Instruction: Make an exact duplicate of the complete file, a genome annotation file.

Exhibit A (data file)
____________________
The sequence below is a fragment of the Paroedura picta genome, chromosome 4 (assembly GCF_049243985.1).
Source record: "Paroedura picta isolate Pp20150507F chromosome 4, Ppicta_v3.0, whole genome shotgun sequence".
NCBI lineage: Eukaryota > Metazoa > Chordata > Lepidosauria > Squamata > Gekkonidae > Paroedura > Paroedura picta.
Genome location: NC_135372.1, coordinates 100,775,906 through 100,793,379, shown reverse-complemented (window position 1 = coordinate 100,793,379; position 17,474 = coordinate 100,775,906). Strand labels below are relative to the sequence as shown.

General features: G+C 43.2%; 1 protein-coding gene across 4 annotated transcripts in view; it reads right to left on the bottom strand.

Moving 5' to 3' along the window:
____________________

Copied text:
The sequence below is a fragment of the Paroedura picta genome, chromosome 4 (assembly GCF_049243985.1).
Source record: "Paroedura picta isolate Pp20150507F chromosome 4, Ppicta_v3.0, whole genome shotgun sequence".
NCBI lineage: Eukaryota > Metazoa > Chordata > Lepidosauria > Squamata > Gekkonidae > Paroedura > Paroedura picta.
Genome location: NC_135372.1, coordinates 100,775,906 through 100,793,379, shown reverse-complemented (window position 1 = coordinate 100,793,379; position 17,474 = coordinate 100,775,906). Strand labels below are relative to the sequence as shown.

General features: G+C 43.2%; 1 protein-coding gene across 4 annotated transcripts in view; it reads right to left on the bottom strand.

Moving 5' to 3' along the window: